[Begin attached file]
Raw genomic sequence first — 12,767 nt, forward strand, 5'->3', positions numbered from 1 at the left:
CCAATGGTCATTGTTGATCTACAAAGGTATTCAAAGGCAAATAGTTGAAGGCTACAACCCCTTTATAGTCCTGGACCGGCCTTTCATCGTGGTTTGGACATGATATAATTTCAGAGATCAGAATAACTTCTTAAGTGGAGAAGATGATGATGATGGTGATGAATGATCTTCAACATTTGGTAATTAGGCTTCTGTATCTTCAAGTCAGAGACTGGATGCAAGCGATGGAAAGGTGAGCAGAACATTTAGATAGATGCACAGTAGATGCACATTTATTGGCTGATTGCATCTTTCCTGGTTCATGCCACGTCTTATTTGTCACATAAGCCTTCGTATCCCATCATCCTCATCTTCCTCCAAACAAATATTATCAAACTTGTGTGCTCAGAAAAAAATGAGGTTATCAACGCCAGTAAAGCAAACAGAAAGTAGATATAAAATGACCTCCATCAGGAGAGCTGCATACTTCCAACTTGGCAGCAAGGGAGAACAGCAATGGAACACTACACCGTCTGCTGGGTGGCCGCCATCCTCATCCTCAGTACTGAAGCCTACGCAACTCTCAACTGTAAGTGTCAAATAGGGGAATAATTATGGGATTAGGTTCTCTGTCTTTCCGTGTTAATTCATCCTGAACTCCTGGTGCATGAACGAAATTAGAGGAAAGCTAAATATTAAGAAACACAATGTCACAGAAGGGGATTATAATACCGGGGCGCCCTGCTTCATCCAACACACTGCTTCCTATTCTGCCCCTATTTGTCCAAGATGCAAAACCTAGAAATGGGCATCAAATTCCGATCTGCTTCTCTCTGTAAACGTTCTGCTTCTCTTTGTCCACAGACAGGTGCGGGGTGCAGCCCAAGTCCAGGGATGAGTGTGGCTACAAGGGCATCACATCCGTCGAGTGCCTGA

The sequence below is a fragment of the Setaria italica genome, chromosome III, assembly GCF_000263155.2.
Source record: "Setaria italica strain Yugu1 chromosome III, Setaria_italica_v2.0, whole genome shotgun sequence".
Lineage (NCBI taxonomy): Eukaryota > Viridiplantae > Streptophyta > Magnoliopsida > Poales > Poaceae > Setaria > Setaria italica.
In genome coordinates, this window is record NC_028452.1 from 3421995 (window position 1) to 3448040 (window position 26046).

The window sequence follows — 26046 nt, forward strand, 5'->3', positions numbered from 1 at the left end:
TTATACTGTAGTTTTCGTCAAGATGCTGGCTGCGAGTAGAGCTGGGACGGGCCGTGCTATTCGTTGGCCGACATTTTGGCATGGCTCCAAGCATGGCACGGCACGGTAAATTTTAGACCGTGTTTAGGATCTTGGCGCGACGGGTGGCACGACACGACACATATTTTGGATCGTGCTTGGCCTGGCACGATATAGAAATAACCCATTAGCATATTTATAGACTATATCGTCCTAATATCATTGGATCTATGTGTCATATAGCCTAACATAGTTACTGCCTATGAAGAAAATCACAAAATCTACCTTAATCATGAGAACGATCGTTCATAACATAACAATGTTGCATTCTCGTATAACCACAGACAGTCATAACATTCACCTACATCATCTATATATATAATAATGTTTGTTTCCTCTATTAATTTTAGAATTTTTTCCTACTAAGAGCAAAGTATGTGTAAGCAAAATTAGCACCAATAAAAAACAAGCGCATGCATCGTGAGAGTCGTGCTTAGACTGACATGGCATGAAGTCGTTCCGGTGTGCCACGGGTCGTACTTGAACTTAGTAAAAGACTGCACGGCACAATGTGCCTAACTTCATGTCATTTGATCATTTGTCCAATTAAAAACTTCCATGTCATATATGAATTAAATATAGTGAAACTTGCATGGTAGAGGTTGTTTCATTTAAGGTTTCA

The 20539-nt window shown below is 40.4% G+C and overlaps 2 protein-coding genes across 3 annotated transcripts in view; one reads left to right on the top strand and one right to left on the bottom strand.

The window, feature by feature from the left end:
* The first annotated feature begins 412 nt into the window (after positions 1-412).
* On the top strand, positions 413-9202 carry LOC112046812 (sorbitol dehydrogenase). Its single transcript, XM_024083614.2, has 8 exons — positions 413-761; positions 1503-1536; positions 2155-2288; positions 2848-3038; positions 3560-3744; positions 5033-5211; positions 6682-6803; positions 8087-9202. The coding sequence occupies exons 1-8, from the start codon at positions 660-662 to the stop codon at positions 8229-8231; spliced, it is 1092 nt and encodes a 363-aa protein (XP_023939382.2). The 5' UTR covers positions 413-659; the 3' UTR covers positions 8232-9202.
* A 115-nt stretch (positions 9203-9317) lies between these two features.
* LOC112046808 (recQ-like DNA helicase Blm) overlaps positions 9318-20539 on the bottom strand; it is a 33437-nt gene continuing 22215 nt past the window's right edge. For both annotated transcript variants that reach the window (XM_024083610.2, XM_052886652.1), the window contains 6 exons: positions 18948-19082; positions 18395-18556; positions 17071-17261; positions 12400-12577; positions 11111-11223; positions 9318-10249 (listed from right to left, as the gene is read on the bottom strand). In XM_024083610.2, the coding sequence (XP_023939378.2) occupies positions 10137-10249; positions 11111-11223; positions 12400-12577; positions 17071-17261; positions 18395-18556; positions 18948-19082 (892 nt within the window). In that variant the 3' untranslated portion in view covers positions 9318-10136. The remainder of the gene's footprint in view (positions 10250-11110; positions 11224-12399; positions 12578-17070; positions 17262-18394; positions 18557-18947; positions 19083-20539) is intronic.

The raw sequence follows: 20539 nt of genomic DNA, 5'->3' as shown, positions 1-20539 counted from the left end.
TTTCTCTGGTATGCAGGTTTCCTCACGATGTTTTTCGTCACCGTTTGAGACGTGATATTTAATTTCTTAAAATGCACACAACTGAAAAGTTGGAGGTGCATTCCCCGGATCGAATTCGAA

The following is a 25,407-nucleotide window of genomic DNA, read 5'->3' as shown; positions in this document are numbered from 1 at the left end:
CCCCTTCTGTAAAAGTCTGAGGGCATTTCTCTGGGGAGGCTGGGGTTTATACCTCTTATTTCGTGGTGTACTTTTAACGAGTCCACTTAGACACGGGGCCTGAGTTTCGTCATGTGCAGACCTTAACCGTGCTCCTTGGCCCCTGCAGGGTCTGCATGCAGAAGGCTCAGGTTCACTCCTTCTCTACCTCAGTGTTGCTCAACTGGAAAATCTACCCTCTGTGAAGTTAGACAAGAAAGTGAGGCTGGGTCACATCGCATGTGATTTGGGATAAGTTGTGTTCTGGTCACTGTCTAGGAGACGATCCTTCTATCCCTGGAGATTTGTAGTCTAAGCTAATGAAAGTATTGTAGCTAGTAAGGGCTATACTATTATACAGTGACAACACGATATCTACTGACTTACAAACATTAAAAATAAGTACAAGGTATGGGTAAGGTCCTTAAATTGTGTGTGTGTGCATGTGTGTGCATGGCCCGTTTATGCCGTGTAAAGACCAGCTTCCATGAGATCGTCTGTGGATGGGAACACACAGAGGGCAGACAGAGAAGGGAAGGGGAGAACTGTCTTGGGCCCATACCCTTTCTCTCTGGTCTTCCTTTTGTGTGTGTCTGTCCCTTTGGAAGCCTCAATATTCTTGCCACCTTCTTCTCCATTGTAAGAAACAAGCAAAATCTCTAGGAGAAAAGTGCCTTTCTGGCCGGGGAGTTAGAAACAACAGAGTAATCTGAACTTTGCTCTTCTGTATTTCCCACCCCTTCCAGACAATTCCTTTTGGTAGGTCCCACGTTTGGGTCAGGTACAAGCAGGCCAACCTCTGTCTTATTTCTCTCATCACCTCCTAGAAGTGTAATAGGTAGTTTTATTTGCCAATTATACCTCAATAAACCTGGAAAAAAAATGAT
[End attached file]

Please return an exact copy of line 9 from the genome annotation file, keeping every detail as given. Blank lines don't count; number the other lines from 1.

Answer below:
The 20539-nt window shown below is 40.4% G+C and overlaps 2 protein-coding genes across 3 annotated transcripts in view; one reads left to right on the top strand and one right to left on the bottom strand.